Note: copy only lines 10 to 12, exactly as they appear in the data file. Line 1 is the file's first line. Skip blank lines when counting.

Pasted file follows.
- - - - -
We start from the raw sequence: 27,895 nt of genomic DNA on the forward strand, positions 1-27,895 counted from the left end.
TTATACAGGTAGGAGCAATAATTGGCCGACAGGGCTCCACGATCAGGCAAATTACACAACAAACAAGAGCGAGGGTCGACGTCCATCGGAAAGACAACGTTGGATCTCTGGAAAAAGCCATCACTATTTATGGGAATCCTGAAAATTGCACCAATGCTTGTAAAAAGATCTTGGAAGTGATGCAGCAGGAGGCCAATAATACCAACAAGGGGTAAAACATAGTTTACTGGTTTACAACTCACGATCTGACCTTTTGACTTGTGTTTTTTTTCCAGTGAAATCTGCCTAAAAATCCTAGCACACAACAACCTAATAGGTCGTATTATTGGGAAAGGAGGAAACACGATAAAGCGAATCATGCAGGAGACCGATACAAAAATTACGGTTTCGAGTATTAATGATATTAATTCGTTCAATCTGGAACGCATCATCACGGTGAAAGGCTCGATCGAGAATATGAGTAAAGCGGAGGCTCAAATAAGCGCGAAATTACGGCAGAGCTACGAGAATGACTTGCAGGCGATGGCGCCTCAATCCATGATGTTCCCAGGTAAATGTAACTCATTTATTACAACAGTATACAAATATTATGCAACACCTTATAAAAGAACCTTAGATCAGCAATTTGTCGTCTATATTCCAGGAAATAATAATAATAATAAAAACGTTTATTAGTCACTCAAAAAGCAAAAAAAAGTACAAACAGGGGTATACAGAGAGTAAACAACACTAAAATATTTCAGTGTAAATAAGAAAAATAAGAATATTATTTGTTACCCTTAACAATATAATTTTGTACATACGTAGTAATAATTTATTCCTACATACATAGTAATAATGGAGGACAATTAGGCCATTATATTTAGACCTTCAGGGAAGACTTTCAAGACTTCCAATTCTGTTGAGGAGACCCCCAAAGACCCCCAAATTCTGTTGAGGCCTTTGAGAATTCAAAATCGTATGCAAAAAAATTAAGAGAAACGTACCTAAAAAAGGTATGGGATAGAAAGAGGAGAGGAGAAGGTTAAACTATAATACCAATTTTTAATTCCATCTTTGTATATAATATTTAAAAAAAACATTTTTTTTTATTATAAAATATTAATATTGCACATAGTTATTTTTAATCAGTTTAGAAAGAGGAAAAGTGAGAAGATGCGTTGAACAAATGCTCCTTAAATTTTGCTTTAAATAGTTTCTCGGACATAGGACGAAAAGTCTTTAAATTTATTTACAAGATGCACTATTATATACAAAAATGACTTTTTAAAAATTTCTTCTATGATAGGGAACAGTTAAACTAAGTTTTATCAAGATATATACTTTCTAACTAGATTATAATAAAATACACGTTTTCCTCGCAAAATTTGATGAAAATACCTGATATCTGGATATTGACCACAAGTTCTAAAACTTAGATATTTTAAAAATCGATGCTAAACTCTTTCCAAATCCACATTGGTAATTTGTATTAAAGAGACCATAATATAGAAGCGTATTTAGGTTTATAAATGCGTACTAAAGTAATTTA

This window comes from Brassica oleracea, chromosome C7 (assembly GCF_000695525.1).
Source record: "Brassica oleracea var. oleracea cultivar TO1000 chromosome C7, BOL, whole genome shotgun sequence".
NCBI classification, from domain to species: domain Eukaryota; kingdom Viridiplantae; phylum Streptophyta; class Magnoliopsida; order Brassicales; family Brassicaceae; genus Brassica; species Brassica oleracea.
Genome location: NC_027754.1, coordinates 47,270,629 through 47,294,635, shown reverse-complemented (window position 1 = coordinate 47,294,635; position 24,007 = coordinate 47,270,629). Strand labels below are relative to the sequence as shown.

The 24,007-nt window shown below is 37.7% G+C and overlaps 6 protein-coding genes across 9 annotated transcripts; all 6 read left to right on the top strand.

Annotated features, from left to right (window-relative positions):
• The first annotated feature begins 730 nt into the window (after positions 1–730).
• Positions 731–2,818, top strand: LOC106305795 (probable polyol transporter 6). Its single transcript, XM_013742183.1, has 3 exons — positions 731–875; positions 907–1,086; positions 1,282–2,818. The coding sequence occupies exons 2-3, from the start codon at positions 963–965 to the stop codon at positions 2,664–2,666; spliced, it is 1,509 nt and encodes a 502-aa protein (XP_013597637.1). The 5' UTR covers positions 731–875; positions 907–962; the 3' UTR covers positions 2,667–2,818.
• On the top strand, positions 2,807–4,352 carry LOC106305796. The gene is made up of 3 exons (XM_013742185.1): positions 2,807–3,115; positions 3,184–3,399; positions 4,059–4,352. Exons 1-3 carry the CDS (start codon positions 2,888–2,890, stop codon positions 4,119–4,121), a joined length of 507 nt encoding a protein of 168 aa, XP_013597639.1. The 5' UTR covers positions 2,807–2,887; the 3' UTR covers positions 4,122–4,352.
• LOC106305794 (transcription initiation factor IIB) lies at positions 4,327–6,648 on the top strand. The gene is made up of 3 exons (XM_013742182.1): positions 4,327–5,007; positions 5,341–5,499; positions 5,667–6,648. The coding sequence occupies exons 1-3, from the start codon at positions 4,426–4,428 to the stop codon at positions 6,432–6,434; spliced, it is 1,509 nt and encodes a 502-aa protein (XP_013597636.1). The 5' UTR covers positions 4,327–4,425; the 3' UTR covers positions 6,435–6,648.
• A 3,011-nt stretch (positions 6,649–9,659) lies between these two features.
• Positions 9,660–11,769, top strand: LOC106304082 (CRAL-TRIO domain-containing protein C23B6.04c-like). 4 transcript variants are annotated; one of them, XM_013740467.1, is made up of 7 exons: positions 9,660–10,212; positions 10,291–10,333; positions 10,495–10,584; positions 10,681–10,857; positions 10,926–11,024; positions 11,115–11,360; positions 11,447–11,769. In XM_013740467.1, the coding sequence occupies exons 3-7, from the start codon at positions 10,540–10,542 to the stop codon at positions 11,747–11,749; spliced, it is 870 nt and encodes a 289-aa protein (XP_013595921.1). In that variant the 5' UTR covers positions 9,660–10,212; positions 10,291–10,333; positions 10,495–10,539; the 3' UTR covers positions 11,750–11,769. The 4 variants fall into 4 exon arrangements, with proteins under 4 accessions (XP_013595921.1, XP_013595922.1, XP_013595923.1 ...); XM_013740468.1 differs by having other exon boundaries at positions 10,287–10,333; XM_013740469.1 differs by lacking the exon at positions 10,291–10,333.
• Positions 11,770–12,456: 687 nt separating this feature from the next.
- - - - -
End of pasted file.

• Positions 731–2,818, top strand: LOC106305795 (probable polyol transporter 6). Its single transcript, XM_013742183.1, has 3 exons — positions 731–875; positions 907–1,086; positions 1,282–2,818. The coding sequence occupies exons 2-3, from the start codon at positions 963–965 to the stop codon at positions 2,664–2,666; spliced, it is 1,509 nt and encodes a 502-aa protein (XP_013597637.1). The 5' UTR covers positions 731–875; positions 907–962; the 3' UTR covers positions 2,667–2,818.
• On the top strand, positions 2,807–4,352 carry LOC106305796. The gene is made up of 3 exons (XM_013742185.1): positions 2,807–3,115; positions 3,184–3,399; positions 4,059–4,352. Exons 1-3 carry the CDS (start codon positions 2,888–2,890, stop codon positions 4,119–4,121), a joined length of 507 nt encoding a protein of 168 aa, XP_013597639.1. The 5' UTR covers positions 2,807–2,887; the 3' UTR covers positions 4,122–4,352.
• LOC106305794 (transcription initiation factor IIB) lies at positions 4,327–6,648 on the top strand. The gene is made up of 3 exons (XM_013742182.1): positions 4,327–5,007; positions 5,341–5,499; positions 5,667–6,648. The coding sequence occupies exons 1-3, from the start codon at positions 4,426–4,428 to the stop codon at positions 6,432–6,434; spliced, it is 1,509 nt and encodes a 502-aa protein (XP_013597636.1). The 5' UTR covers positions 4,327–4,425; the 3' UTR covers positions 6,435–6,648.